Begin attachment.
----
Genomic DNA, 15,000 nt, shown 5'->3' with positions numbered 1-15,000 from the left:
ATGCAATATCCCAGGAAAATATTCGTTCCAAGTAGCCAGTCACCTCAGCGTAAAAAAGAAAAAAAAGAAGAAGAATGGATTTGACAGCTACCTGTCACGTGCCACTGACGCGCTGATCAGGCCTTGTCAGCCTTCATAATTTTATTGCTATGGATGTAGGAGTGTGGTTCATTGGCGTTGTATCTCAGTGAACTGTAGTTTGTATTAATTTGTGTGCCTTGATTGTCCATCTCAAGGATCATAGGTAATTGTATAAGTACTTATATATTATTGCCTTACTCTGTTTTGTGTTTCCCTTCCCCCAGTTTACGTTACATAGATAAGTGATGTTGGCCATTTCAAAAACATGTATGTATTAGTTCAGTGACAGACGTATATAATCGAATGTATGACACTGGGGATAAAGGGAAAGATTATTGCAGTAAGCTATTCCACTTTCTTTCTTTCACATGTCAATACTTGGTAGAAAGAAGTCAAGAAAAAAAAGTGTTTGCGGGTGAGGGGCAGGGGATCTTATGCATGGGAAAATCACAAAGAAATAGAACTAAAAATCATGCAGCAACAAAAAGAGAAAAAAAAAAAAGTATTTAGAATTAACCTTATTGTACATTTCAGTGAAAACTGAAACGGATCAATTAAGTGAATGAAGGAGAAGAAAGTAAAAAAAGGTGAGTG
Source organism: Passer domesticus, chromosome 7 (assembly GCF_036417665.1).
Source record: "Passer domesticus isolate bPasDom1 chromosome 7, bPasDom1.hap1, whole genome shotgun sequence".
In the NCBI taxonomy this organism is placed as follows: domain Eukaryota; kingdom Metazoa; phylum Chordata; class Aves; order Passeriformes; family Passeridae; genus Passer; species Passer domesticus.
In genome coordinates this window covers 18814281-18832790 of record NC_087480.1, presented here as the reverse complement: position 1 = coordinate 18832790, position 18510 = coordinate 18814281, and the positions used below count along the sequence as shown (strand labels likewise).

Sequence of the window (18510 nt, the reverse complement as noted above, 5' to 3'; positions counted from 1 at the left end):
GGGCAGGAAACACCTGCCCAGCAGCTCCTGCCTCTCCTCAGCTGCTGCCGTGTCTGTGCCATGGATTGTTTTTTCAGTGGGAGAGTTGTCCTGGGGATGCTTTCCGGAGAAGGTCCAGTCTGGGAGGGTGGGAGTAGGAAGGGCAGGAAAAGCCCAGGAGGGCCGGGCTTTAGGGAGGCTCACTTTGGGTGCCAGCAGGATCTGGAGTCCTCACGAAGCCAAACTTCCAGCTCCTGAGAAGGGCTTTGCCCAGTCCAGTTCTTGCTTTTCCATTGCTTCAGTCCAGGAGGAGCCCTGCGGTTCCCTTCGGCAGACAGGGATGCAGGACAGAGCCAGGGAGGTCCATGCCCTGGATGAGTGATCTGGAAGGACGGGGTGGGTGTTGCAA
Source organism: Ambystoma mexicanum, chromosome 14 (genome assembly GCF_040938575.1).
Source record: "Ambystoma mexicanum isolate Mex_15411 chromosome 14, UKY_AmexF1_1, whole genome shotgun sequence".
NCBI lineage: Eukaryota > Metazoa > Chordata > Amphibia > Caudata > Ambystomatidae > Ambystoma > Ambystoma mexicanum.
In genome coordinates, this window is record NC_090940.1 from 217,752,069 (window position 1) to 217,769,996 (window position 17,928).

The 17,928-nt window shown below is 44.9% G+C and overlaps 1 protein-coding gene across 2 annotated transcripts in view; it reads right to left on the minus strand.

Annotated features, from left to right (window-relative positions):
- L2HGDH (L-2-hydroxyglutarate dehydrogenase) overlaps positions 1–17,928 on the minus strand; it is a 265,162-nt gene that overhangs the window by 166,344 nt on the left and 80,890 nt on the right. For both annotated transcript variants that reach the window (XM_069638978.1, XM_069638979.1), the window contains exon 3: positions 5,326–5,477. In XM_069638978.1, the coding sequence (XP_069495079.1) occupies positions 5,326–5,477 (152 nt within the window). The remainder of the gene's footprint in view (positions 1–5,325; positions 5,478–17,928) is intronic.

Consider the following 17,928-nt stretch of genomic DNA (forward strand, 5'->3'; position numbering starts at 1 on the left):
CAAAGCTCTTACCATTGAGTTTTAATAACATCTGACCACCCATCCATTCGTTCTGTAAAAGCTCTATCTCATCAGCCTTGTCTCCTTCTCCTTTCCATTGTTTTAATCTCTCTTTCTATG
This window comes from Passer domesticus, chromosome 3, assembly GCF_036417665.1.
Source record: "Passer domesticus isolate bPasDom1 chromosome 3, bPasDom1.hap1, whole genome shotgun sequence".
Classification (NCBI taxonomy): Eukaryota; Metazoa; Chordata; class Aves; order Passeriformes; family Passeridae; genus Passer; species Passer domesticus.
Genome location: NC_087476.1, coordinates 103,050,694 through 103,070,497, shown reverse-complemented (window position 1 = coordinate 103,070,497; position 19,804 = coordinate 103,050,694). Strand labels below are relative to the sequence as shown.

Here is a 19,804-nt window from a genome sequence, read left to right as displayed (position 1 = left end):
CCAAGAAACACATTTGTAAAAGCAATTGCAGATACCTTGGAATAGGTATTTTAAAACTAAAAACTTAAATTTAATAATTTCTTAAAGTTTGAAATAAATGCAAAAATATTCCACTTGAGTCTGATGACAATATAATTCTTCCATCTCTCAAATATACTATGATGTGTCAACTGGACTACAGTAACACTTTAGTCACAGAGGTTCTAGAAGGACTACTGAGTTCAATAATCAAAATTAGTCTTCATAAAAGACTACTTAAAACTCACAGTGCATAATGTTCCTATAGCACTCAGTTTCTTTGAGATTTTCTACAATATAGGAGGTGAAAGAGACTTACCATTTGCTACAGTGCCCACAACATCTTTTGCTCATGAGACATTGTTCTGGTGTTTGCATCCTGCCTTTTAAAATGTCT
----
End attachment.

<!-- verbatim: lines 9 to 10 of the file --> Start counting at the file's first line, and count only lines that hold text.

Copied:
Source organism: Ambystoma mexicanum, chromosome 14 (genome assembly GCF_040938575.1).
Source record: "Ambystoma mexicanum isolate Mex_15411 chromosome 14, UKY_AmexF1_1, whole genome shotgun sequence".